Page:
A recent study by Oregon State University shows that a majority of U.S. medical schools do not offer any courses on physical activity, and when the courses are offered, they are rarely required.

This could leave doctors ill-prepared to assist patients who could benefit from exercise, said Brad Cardinal, a professor of exercise and sports science in OSU’s College of Public Health and Human Services, and the study’s lead author.

The College of Osteopathic Medicine of the Pacific – Northwest in Lebanon, Oregon is addressing this issue on several fronts by providing students more opportunities to stay active, creating the Healthy Living and Wellness Initiative and the Lifestyle Medicine Track, and teaching the community about eating and living healthier.

COMP-Northwest faculty and staff emphasize health and well-being when students are first introduced to the campus, said second-year COMP-Northwest student Ginger Cupit, president of the Class of 2017.

“During Welcome Week, they taught us how to be a healthy student – to get enough sleep, eat healthy, and make choices that would bring out our best for medical school,” she said. “They challenged us to consider our health and wellness.”

Cupit said she sits in lecture all day and is also studying for board exams, so it seems as if she only has time to study and eat. Her nutrition and workout schedule completely changed when she entered medical school.

So Cupit brainstormed with her classmates about ways to become more active. She secured a donation of a basketball hoop from Wal-Mart, and installed it in the COMP-Northwest parking lot.

The Human Solution, based in Austin, Texas, donated three treadmill desks valued at more than $6,100 for use by students and faculty. The treadmill desks offer an opportunity for medical students to stay active while continuing to balance their rigorous course load.

The three treadmill desks will be stationed across the COMP-Northwest campus, and students, faculty and staff will be able to sign up for hour-long time slots. A research team plans to collect data on treadmill desk use for a study on physical activity, said COMP-Northwest Chief Wellness Officer Robyn Dreibelbis, DO.

The treadmill donations will be assembled later this month and will help change the physical environment at COMP-Northwest, she said.

“This will be the first of many changes on the Pomona, California and Lebanon campuses that show our students that we are serious about not only their health, but also teaching them how to help their patients,” Dreibelbis said.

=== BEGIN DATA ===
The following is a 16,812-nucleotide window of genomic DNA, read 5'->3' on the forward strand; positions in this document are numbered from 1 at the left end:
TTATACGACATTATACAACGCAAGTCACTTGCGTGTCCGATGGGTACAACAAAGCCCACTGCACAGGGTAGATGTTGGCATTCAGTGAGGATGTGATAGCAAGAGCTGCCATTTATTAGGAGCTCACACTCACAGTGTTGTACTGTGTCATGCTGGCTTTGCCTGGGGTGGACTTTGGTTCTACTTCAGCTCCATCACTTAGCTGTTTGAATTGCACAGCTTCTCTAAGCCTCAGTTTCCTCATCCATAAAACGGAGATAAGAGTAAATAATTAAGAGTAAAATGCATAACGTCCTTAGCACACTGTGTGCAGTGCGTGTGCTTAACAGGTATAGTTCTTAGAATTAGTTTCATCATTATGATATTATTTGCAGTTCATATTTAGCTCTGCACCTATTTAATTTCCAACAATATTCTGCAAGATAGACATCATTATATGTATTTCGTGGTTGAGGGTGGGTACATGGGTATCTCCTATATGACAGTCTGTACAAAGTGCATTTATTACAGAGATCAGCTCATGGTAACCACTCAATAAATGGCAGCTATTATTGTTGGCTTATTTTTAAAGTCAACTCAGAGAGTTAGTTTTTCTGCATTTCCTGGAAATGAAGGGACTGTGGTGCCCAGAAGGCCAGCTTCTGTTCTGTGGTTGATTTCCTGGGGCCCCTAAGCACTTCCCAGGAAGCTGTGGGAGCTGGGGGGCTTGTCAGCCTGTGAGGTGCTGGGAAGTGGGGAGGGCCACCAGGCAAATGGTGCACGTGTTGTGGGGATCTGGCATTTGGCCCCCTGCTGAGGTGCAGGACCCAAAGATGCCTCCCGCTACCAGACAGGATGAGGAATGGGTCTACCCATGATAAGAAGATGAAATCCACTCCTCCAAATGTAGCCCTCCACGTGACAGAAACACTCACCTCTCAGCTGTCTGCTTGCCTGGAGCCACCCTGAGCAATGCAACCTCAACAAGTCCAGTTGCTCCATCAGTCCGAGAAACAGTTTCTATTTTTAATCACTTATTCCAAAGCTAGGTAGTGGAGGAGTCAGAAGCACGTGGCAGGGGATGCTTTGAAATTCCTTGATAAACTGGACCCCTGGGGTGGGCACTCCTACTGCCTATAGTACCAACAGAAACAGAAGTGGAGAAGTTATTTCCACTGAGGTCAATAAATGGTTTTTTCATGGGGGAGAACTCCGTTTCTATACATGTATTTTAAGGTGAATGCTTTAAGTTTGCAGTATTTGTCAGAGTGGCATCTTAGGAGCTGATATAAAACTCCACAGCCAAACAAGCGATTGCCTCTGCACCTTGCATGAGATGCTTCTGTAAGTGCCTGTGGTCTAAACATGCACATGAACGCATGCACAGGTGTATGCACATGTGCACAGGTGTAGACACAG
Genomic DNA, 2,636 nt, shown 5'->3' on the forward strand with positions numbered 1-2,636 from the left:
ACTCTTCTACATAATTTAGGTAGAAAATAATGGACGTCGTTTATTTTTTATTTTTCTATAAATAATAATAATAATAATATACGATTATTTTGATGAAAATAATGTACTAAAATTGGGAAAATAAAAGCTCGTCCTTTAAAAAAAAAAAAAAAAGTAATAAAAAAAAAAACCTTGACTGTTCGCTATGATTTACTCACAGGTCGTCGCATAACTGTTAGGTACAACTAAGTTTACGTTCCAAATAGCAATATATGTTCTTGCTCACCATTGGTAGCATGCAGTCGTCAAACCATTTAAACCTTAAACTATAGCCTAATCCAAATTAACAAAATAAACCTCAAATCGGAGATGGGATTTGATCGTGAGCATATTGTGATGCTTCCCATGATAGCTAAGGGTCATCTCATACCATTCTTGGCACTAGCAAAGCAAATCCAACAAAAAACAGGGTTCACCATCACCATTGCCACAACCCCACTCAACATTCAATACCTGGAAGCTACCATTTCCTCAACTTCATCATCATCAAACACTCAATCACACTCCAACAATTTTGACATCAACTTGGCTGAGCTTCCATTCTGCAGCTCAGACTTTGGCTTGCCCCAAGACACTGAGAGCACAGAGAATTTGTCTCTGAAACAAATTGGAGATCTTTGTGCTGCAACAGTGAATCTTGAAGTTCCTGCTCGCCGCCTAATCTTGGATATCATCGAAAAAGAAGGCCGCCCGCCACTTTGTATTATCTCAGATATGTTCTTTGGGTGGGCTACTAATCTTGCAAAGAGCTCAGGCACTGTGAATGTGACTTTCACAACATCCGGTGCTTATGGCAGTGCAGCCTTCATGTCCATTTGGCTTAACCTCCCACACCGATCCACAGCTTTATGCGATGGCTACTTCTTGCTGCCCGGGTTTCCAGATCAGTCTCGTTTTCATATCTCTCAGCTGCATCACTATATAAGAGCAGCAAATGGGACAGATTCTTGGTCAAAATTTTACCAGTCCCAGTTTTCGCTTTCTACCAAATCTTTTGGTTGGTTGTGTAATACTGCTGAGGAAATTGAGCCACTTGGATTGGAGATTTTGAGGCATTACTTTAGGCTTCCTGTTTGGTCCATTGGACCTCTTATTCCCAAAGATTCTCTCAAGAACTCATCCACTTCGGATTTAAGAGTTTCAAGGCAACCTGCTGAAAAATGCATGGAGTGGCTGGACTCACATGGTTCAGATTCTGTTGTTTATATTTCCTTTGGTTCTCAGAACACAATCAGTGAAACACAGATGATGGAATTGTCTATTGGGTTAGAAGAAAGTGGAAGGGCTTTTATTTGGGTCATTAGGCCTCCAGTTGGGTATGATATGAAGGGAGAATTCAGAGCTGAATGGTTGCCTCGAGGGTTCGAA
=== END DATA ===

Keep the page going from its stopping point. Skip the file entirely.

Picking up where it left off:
U.S. physical activity guidelines suggest adults should get 150 minutes per week of moderate-intensity physical activity. The treadmills will not replace that level of exercise. Rather, they address another issue faced by medical students and office-dwellers alike: Even if you get in those 150 minutes of exercise, if you spend the rest of the week sitting down, you’re considered physically inactive, Dreibelbis said.

“Physical inactivity puts us at huge risk for chronic disease, regardless of whether we meet the exercise requirement,” she said. “Treadmill desks are going to allow for the ability to be active while listening to lectures in real time.”

Our bodies were made to move, yet with the industrialization of our country over the past century, we have engineered physical activity out of our daily lives in an attempt to increase convenience, Dreibelbis said. One of the guiding principles of COMP is a focus on the lifestyle components of health.

“I heard something recently at a conference that stuck with me: Our health is in large part the result of what we choose to do with our forks, our fingers, and our feet. That means that what we eat, whether or not we smoke, and how much exercise, as well as the non-exercise physical activity, we do largely results in how healthy we are as individuals,” she said. “Our desire is to change the culture and the physical environment at COMP-Northwest so that the students understand that we value their own health as much as the health of their future patients. We do this by giving them the opportunity to be active during their long days in our building, so that they will be better equipped to share that information with their future patients through their own personal experience.”

Based on published research, 40 percent of U.S. primary care doctors and 36 percent of U.S. medical students do not meet the current physical activity guidelines, and that physically inactive doctors are less likely to provide exercise counseling to patients, Dreibelbis said.

“So, in a way, by encouraging our medical students to use these treadmill desks while in medical school, we are teaching them to counsel their future patients to do the same,” she said. “Having access to these treadmill desks will allow our students to not only talk the talk, but also walk the walk of exercise and physical activity as they move into their careers beyond COMP-Northwest. I often say that you have to practice like you are going to play, and this change in both culture and physical environment at COMP-Northwest is allowing for that to happen.”

COMP-Northwest students are finding simple ways of incorporating wellness into their daily lives, which will help them interact with patients, Cupit said.

“We’re not asking to completely flip people’s lives around. There are simple paths to make people’s lives better,” she said. “It’s one thing for me to tell a patient to eat healthy, but if we don’t know how to do that ourselves, how can we expect patients to do that?

“When we’re happy and healthy, hopefully we’re treating our patients better,” Cupit said. “When we’re eating right and exercising, hopefully that will give us energy to really focus on our patients.”